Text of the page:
The total DNA was extracted from bacteria and fungi in the silage samples with a E.Z.N.A. ®Stool DNA Kit (D4015-04, Omega, Inc., United States). For SMRT sequencing, the full-length bacterial 16S rRNA genes were amplified by PCR with specific forward (5′-TAGRGTTYGATYMTGGCTCAG-3′) and reverse (5′-RGYTACCTTGTTACGACTT-3′) primers and the full-length fungal internal transcribed spacer (ITS) was amplified with specific forward (5′-TCCGTAGGTGAACCTGCGG-3′) and reverse (5′-TCCTCCGCTTATTGATATGC-3′) primers. The PCR program was as follows: 95°C for 3 min; 25 cycles of 98°C for 20 s, 57°C for 30 s, and 72°C for 90 s; 72°C for 2 min (Xu et al., 2019, 2020b). The 16S rRNA and ITS libraries were built with a Pacific Biosciences Template Prep Kit (Pacific Biosciences, Menlo Park, CA, United States) and then sequenced with the PacBio Sequel system (Pacific Biosciences). Raw circular consensus sequencing reads were obtained using the PacBio SMRT Link CCS software. The sequencing data were submitted to the NCBI Sequence Read Archive database (accession number: PRJNA661392).

Metabolites

The fresh silage (5 g) and extraction liquid (10 mL; 70% methanol) were vortexed for 30 s, oscillated for 1 h at 4°C, and then filtered through a 0.22 μm membrane. Filtrates were dried to 1 mL by a vacuum concentrator in a glass vial for analysis (Xu et al., 2019; Yan et al., 2019). The silage extracts were analyzed using a liquid chromatography positive ion electrospray ionization tandem mass spectrometry (LC-ESIMS/MS) system (HPLC, Shim-pack UFLC SHIMADZU CBM30A system, Kyoto, Japan; MS, Applied Biosystems 4500 Q TRAP, Foster City, CA, United States). The conditions used for the analysis were as follows: HPLC column, Waters ACQUITY UPLC HSS T3 C18 (1.8 μm, 2.1 mm × 100 mm); mobile phase, water (0.04% acetic acid): acetonitrile (0.04% acetic acid); gradient program, 100:0 (v:v) at 0 min, 5:95 at 11.0 min, 5:95 at 12.0 min, 95:5 at 12.1 min, 95:5 at 15.0 min; flow rate, 0.40 mL/min; temperature, 40°C; injection volume, 5 μL. The effluent was then connected to an ESI-triple quadrupole-linear ion trap (QqQ-LIT) mass spectrometer (Xu et al., 2020b). The qualitative and quantitative analyses of metabolites as well as the pre-processing of the raw data were completed using the protocol developed by Yan et al. (2019). The relative concentrations of the detected metabolites were calculated as in Xu et al. (2019).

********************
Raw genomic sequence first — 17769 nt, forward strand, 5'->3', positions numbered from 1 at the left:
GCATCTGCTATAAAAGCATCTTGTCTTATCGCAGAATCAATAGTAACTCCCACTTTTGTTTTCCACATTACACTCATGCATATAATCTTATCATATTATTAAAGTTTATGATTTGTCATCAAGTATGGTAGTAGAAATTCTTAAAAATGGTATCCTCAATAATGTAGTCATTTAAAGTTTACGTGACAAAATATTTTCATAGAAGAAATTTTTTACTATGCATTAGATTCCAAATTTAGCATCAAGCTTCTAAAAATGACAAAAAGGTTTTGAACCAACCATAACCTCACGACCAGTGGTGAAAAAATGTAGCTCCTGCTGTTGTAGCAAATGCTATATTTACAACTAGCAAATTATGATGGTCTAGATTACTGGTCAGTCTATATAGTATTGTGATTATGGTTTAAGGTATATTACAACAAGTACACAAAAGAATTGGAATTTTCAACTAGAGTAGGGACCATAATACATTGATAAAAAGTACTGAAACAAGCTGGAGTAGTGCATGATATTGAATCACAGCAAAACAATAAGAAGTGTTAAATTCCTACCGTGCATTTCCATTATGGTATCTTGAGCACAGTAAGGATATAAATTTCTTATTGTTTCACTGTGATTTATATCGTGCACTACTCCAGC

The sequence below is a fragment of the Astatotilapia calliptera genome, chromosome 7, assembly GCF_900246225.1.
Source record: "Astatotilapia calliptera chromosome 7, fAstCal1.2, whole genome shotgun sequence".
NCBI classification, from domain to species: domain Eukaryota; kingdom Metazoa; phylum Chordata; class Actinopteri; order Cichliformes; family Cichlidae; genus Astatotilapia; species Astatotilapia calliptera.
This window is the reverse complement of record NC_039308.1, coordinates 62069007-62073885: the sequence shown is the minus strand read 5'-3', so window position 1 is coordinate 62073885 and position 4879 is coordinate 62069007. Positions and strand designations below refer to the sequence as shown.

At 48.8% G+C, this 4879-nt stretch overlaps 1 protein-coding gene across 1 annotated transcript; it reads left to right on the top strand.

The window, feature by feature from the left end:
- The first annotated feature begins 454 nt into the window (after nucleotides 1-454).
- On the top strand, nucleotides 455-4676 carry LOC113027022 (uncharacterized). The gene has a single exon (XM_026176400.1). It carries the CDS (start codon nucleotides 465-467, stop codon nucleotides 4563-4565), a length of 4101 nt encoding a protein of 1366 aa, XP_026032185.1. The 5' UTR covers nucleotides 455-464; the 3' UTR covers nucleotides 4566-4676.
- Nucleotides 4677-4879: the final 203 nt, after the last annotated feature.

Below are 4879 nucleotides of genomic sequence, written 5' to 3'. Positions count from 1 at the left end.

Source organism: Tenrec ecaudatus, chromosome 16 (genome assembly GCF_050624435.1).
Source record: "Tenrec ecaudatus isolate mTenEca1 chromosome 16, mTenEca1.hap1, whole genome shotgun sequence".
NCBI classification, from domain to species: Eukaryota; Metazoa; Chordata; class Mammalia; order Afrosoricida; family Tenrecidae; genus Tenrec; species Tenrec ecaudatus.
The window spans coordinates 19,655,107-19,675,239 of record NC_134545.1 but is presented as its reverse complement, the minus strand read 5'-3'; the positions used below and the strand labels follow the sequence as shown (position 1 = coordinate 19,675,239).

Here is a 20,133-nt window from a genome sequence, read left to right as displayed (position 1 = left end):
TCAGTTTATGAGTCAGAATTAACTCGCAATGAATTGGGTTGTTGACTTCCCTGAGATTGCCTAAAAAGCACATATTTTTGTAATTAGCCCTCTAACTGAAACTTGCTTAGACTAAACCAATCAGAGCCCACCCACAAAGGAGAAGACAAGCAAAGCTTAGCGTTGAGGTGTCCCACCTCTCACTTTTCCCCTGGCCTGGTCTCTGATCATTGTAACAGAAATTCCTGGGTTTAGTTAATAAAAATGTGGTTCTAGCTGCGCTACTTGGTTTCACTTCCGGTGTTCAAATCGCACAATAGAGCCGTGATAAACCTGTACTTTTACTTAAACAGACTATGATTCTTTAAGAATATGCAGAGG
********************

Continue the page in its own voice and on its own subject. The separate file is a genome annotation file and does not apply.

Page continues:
Statistical Analyses

The data regarding the fermentation quality, aerobic stability and microbial counts were analyzed as a 2 × 3 factorial design. Model included 2 moisture contents, 3 aerobic exposure times and their interaction. The differences between 2 moisture contents, and among 3 sampling times were analyzed with the GLM procedure of SAS (SAS System for Windows, version 9.1.3; SAS Institute Inc., Cary, NC, United States). The interaction of moisture content and aerobic exposure time was analyzed using the PDIFF procedure of SAS. Correlations between the aerobic stability and the fungal community were analyzed using correlation analysis of the SAS software. The principal component analysis of metabolic profiles was analyzed using R 3.5.1 for Windows; the non-metric multi-dimensional scaling of microbial Bette diversity was analyzed by PRIMER 7 based on Bray-Curtis dissimilarities.

Results

Aerobic Stability and Fermentation Quality

During aerobic exposure, the time of high-moisture silages with 2°C above the ambient temperature was longer than low-moisture silages (P < 0.05) (Figure 1). The pH increased in high- and low-moisture silages (P < 0.05), while the low-moisture silages had a decreasing ammonia nitrogen (P < 0.05). Comparing with low-moisture silages, the high-moisture silages contained lower pH and greater lactic acid content at 0, 2, and 5 day (P < 0.05), and higher ammonia nitrogen at 5 day (P < 0.05). The moisture content affected (P < 0.05) the pH and the lactic and propionic acid concentrations. Additionally, the aerobic exposure time influenced (P < 0.05) the pH, propionic acid concentration, and ammonia nitrogen content, which were also interactionally affected (P < 0.05) by moisture content and aerobic exposure time (Table 1).

FIGURE 1
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Figure 1. The degree of silage temperature (°C) above ambient temperature in whole-plant corn silage during aerobic exposure (A) and the time of silage temperature with 2°C above ambient temperature (B). H, ensiled whole corn plants with a high moisture content (680 g/kg) harvested at the one-third milk-line stage; L, ensiled whole corn plants with a low moisture content (620 g/kg) harvested at the two-thirds milk-line stage.

TABLE 1
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Table 1. pH, organic acid content (g/kg dry matter), ammonia nitrogen content (AN, g/kg total nitrogen), and microbial counts (log10 colony forming units/g fresh weight) of whole-plant corn silage during aerobic exposure.

Microbial Counts and Diversity

During aerobic exposure, the LAB, aerobic bacteria, and yeast counts increased in high- and low-moisture silages (P < 0.05). When compared with the high-moisture silages, the LAB, aerobic bacteria, and yeast was higher for L0 and L2 (P < 0.05) and LAB was higher for L5 (P < 0.05). An interaction effect (P < 0.05) was detected between the moisture content and aerobic exposure time on the LAB, aerobic bacteria, and yeast counts (P < 0.05). Escherichia coli and molds were not detected in silages (Table 1).